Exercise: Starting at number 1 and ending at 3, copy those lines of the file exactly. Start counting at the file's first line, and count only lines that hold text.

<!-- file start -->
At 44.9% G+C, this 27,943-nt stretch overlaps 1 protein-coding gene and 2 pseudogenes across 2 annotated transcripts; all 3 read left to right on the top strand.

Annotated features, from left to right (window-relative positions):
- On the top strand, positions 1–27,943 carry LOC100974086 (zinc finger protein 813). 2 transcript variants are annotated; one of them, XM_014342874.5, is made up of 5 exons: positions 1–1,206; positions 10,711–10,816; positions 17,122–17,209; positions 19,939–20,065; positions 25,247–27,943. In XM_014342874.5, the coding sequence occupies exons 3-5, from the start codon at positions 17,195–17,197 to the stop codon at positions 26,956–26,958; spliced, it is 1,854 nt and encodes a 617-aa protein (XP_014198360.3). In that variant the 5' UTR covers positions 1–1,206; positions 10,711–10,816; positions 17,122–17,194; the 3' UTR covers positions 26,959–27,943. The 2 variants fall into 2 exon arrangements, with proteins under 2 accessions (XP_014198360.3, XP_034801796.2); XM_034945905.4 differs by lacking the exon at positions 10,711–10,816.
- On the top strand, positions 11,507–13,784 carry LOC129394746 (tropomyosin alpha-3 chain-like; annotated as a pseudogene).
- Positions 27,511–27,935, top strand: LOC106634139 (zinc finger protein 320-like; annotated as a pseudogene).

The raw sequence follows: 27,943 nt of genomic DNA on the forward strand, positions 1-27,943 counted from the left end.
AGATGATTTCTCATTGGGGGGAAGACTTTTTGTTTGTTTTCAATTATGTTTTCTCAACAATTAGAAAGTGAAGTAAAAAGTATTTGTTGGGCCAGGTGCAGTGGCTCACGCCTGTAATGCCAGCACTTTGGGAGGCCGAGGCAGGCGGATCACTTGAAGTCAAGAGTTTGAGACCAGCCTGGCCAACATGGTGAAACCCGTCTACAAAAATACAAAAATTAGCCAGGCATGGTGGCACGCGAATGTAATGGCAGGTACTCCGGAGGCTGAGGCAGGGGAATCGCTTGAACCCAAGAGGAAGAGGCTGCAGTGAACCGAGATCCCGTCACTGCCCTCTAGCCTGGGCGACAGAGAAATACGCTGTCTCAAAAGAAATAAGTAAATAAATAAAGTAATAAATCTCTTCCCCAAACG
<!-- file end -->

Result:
At 44.9% G+C, this 27,943-nt stretch overlaps 1 protein-coding gene and 2 pseudogenes across 2 annotated transcripts; all 3 read left to right on the top strand.

Annotated features, from left to right (window-relative positions):
- On the top strand, positions 1–27,943 carry LOC100974086 (zinc finger protein 813). 2 transcript variants are annotated; one of them, XM_014342874.5, is made up of 5 exons: positions 1–1,206; positions 10,711–10,816; positions 17,122–17,209; positions 19,939–20,065; positions 25,247–27,943. In XM_014342874.5, the coding sequence occupies exons 3-5, from the start codon at positions 17,195–17,197 to the stop codon at positions 26,956–26,958; spliced, it is 1,854 nt and encodes a 617-aa protein (XP_014198360.3). In that variant the 5' UTR covers positions 1–1,206; positions 10,711–10,816; positions 17,122–17,194; the 3' UTR covers positions 26,959–27,943. The 2 variants fall into 2 exon arrangements, with proteins under 2 accessions (XP_014198360.3, XP_034801796.2); XM_034945905.4 differs by lacking the exon at positions 10,711–10,816.